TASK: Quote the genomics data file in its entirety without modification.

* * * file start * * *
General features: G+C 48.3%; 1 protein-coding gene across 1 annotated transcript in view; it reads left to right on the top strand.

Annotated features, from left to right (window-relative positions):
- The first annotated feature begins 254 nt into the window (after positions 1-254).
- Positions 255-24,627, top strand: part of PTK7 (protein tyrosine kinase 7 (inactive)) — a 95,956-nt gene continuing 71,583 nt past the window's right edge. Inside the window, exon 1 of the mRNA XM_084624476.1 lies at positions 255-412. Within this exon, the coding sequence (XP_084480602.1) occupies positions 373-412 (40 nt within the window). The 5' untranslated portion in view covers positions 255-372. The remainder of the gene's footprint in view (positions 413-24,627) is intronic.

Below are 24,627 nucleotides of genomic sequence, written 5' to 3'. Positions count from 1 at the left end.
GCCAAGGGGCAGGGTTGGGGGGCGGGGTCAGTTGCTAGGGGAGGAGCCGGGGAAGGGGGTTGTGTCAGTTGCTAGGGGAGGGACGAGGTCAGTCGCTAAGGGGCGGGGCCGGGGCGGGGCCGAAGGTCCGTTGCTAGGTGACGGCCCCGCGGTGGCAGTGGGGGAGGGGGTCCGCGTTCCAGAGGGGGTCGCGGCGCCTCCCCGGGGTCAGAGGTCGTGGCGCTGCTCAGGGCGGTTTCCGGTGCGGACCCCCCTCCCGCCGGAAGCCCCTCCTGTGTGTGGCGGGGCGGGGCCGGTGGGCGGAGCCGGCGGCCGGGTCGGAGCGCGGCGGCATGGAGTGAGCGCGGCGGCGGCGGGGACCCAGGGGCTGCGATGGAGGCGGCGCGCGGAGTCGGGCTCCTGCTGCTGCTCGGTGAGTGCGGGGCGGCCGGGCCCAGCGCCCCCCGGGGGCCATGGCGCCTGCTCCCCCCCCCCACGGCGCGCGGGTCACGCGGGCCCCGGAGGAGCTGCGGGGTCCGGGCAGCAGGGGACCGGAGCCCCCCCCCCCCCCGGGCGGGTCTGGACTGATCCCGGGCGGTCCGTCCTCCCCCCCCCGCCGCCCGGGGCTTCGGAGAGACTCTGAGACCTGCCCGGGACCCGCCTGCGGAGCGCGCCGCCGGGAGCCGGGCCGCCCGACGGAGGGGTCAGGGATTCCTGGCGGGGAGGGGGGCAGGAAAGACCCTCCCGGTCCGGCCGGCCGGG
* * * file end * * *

General features: G+C 48.3%; 1 protein-coding gene across 1 annotated transcript in view; it reads left to right on the top strand.

Annotated features, from left to right (window-relative positions):
- The first annotated feature begins 254 nt into the window (after positions 1-254).
- Positions 255-24,627, top strand: part of PTK7 (protein tyrosine kinase 7 (inactive)) — a 95,956-nt gene continuing 71,583 nt past the window's right edge. Inside the window, exon 1 of the mRNA XM_084624476.1 lies at positions 255-412. Within this exon, the coding sequence (XP_084480602.1) occupies positions 373-412 (40 nt within the window). The 5' untranslated portion in view covers positions 255-372. The remainder of the gene's footprint in view (positions 413-24,627) is intronic.

Below are 24,627 nucleotides of genomic sequence, written 5' to 3'. Positions count from 1 at the left end.
GCCAAGGGGCAGGGTTGGGGGGCGGGGTCAGTTGCTAGGGGAGGAGCCGGGGAAGGGGGTTGTGTCAGTTGCTAGGGGAGGGACGAGGTCAGTCGCTAAGGGGCGGGGCCGGGGCGGGGCCGAAGGTCCGTTGCTAGGTGACGGCCCCGCGGTGGCAGTGGGGGAGGGGGTCCGCGTTCCAGAGGGGGTCGCGGCGCCTCCCCGGGGTCAGAGGTCGTGGCGCTGCTCAGGGCGGTTTCCGGTGCGGACCCCCCTCCCGCCGGAAGCCCCTCCTGTGTGTGGCGGGGCGGGGCCGGTGGGCGGAGCCGGCGGCCGGGTCGGAGCGCGGCGGCATGGAGTGAGCGCGGCGGCGGCGGGGACCCAGGGGCTGCGATGGAGGCGGCGCGCGGAGTCGGGCTCCTGCTGCTGCTCGGTGAGTGCGGGGCGGCCGGGCCCAGCGCCCCCCGGGGGCCATGGCGCCTGCTCCCCCCCCCCACGGCGCGCGGGTCACGCGGGCCCCGGAGGAGCTGCGGGGTCCGGGCAGCAGGGGACCGGAGCCCCCCCCCCCCCCGGGCGGGTCTGGACTGATCCCGGGCGGTCCGTCCTCCCCCCCCCGCCGCCCGGGGCTTCGGAGAGACTCTGAGACCTGCCCGGGACCCGCCTGCGGAGCGCGCCGCCGGGAGCCGGGCCGCCCGACGGAGGGGTCAGGGATTCCTGGCGGGGAGGGGGGCAGGAAAGACCCTCCCGGTCCGGCCGGCCGGG